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Essay and General Literature Index Retrospective

Dec 06, 2012 by Nick Baker


What was that famous essay on “camp?” And who wrote it? Turn to the Essay and General Literature Index Retrospective for the answer - a search for “camp” brings it right to the surface. According to the Index, a new addition to our library resources, Susan Sontag wrote “Notes on ‘Camp’” and you can read it in Against
interpretation, and other essays
, p. 275-92.

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Nineteenth Century Collections Online: Immediate access to rare historical letters, diaries, manuscripts, books and more!

Nov 30, 2012 by Julie Adamo


Image of NCCO masthead

Ever wanted to peruse playbills from 19th century theater productions on your desktop? Or learn about previously undiscovered women writers? Ever wanted to read some historical British working class autobiographies or rare radical and labour periodicals? These are just a few of the types of materials and topics that you can explore in the newly acquired Nineteenth Century Collections Online (NCCO) database. 



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The Liberator: 19th century abolitionist newspaper at your finger tips

Nov 16, 2012 by Alice Whiteside

We've recently acquired a subscription to the full run of the Boston-based abolitionist newspaper The Liberator (1831-1865)!

The Liberator masthead


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Gerritsen Collection: Historic and Primary Sources in Women's History

Nov 09, 2012 by Chrissa Godbout

historic images of women
What was "women's work" in the early 19th century?  View the complete "Woman's Encyclopedia" from 1800.  What were women in the mid 1800's in other countries writing about suffrage?  Read The claim of Englishwomen to the suffrage constitutionally considered from 1867.  Our new subscription to The Gerritsen Collection gives full text access to thousands of publications as far back as 1543 about women's history including suffrage, women's movements, feminism and women's rights.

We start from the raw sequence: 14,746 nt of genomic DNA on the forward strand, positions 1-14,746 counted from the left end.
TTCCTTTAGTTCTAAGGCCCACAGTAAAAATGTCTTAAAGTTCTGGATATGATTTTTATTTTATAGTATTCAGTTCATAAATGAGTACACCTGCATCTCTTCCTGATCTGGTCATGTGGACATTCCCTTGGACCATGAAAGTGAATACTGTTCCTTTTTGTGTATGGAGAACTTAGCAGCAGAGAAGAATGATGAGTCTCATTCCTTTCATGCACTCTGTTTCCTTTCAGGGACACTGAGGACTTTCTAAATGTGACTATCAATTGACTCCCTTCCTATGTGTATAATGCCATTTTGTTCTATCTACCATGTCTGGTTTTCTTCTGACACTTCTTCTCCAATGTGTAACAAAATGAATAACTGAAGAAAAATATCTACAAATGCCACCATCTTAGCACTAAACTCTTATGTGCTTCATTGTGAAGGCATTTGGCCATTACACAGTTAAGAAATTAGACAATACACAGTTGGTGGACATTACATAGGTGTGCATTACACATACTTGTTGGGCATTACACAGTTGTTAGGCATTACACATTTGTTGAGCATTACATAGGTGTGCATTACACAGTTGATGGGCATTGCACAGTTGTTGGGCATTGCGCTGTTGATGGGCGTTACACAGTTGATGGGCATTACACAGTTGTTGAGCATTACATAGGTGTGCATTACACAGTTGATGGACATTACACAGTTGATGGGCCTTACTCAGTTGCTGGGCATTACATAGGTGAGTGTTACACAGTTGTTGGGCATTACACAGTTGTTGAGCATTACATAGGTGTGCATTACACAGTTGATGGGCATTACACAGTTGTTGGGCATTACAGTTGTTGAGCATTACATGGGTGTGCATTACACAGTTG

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I Found It in the Archives: Women's Suffrage

Nov 06, 2012 by Clara Bertagnolli

 
Suffragettes rally for “Votes for Women,” circa 1916

The Presidential election is upon us, and most students who haven't voted by absentee ballot will take a bus today from Blanchard to the South Hadley High School, where the polls are set up. On November 5, 1895, students cast in their votes for a different cause: suffrage! Massachusetts held a state-wide vote to see how interested its citizens were in granting suffrage to women. To see who was interested, Wellesley, Smith, and Mount Holyoke each had their students cast votes. In the end, Wellesley and Smith found themselves in favor. It may come as a surprise that Mount Holyoke actually came out against women’s suffrage, 114 to 185. The state’s majority also went against.

 

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Jorge Knows Halloween

Oct 31, 2012 by Mary Stettner

 

And he's not afraid to dress up for it, this year in a costume inspired by a combination of one of his fiction favorites and a recent meteorological event of monstrous proportions.  Speaking of fiction, Jorge also knows a great trick for finding horror books and movies in the library collection: searching the Five College Libraries Catalog by genre . . .

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Cambridge Histories Online

Oct 30, 2012 by Bryan Goodwin

New to an historical topic or time period?  Looking for background information to begin researching a term paper?[Read More]


I Found It in Special Collections: Beatrix Potter

Oct 15, 2012 by Emily Wells

The story of how nine, first-edition books by Beatrix Potter found their way into the Mount Holyoke Special Collections...


 

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Explore Primary Sources from Early American History!

Oct 11, 2012 by James Burke

Did you know that you have access to more than 37,000 books, pamphlets and broadsides from the early years of American history? slavery

You can easily find and download original documents from a wide spectrum of life in 17th and 18th century America.  From social movements, economics, cooking, and foreign affairs to literature, Native American tribes, music, religion, slavery, and witchcraft, these documents cover just about any  topic imaginable!

Starting at the LITS homepage, just click on the link for "E-resources A-Z" and scroll down to Early American Imprints to begin your explorations in primary source materials!

 


I Found It in Special Collections: 1611 King James Bible

Sep 27, 2012 by Alena McNamara


Even after three years of working in Special Collections,
the rare book stacks can still surprise me.  A couple of weeks ago, that surprise took the form of a King James Bible from 1611—the first year that this translation was printed.



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